I was disappointed by one of his teachers lately who is fully aware of his autism but still can’t make abstraction from how people expect children to act when they talk to them. I made a comic about it, because I believe when you force him to look while he is listening, you basically deviate his attention to just that : looking into the eye. rather than listening. makes no sense to me. (http://suburpcomix.wordpress.com/2013/09/15/well-meaning-still-getting-it-wrong/)

    • Yeah, this is something countless people have said, how can I concentrate and listen if I’m being forced to look at you. I get it, now. And interestingly enough have become much more aware of how often I don’t like looking at someone, especially if they are discussing anything that is very distressing or emotionally loaded.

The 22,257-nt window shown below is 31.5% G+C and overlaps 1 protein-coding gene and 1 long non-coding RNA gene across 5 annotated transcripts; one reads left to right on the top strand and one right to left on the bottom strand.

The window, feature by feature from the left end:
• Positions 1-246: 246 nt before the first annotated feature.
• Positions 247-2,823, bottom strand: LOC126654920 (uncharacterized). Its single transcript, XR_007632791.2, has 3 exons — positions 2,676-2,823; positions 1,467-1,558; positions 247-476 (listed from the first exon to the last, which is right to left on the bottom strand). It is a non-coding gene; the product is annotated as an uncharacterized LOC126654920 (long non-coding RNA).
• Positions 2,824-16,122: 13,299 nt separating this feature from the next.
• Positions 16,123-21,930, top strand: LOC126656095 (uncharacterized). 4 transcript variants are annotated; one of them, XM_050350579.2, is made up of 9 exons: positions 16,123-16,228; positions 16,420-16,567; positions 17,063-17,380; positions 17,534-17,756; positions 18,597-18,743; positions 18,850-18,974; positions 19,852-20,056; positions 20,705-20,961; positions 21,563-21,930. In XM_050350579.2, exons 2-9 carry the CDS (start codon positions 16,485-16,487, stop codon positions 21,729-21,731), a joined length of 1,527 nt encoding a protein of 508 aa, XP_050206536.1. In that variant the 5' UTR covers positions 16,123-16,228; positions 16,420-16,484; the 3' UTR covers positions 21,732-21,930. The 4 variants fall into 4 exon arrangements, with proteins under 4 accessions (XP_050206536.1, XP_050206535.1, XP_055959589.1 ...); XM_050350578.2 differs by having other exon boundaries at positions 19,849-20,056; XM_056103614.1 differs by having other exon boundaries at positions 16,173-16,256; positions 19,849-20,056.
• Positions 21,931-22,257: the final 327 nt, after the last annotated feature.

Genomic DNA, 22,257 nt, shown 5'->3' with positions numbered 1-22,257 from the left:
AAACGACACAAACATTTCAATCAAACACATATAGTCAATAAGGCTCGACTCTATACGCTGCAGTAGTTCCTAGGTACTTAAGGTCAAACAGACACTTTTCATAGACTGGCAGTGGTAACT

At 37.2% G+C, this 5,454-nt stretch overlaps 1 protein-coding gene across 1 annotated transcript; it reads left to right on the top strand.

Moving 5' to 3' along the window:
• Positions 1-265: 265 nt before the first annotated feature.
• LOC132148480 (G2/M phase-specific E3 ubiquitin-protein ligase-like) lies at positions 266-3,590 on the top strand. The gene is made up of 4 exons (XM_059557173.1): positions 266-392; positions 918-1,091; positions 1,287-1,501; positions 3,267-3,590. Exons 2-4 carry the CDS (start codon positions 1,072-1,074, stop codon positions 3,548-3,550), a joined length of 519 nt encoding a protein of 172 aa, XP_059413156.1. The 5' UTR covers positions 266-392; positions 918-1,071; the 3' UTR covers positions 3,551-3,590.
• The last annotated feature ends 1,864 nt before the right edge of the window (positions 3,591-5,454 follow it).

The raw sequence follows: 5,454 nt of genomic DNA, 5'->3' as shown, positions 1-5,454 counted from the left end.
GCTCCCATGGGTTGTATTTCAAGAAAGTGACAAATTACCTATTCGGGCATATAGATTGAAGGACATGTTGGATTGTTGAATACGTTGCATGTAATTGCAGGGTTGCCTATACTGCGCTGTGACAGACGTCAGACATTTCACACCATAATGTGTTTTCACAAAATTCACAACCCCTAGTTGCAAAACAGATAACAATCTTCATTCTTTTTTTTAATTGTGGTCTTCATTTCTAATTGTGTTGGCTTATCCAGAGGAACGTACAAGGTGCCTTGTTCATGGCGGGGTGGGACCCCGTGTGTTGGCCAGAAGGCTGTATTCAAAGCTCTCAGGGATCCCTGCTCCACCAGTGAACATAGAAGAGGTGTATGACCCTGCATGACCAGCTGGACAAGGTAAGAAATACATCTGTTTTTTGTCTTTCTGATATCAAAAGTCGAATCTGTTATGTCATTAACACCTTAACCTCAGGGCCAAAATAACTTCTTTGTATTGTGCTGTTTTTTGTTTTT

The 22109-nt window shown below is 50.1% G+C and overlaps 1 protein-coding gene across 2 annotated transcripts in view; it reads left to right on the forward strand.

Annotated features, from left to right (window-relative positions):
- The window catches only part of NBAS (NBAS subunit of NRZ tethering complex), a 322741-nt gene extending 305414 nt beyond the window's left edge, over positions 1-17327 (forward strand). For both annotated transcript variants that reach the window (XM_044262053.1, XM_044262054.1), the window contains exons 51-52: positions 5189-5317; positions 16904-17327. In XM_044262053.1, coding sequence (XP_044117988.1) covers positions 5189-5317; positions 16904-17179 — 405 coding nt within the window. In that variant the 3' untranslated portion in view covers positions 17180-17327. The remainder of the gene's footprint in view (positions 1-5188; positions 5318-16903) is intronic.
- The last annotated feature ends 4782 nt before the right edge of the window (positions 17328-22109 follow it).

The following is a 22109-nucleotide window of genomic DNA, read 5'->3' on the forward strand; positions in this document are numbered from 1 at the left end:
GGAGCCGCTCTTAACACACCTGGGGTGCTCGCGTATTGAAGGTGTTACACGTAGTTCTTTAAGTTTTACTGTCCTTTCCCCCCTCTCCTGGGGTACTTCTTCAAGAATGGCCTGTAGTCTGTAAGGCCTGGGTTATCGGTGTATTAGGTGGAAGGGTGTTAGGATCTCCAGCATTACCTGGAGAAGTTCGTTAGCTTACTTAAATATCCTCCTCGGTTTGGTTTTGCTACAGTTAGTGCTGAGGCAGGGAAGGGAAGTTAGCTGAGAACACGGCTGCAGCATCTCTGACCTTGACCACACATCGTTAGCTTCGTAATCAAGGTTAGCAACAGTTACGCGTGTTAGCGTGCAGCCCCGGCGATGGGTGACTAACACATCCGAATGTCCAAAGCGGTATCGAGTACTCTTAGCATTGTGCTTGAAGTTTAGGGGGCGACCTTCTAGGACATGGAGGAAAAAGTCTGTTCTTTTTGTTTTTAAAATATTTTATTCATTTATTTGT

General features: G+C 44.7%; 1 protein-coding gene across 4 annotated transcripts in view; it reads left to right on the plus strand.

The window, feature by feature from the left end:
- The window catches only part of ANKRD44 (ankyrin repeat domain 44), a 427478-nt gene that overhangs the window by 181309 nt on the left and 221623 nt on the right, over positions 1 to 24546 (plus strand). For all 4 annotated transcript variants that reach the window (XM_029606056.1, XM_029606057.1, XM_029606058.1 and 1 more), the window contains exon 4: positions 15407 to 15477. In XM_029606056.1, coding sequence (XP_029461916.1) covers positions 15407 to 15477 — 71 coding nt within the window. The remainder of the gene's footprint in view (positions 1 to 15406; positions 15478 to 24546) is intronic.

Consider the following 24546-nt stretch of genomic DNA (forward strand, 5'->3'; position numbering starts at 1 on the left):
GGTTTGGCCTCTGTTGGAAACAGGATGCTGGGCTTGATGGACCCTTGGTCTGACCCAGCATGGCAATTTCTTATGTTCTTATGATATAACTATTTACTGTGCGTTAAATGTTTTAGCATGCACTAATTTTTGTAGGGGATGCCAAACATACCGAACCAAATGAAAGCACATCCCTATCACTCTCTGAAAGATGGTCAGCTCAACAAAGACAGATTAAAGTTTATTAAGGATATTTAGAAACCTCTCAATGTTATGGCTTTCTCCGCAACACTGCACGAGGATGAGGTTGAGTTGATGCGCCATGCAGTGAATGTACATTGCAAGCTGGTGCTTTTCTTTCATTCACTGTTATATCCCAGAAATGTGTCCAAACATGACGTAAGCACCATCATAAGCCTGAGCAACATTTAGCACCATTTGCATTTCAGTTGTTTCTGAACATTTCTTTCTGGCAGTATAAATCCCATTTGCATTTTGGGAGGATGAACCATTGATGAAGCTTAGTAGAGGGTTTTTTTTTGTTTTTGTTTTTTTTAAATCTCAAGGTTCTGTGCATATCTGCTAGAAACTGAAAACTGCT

9. This summer I finally met the person how to be successful with autism books warn you about. My whole life only heath care providers ever cared if I looked at them it seemed. Never not gotten a job I interviewed for so the whole notion that someone might trust you less if you didn’t look at them has seem liked hogwash and then the lady who lived next to the friend where my dog had to stay when I was sick met you and informed me friend I had lived a whole secret and shocking life my friend didn’t suspect based on my lack of eye contact and the luggage tag on the bag I used for my dog. The airline had called me a Mrs.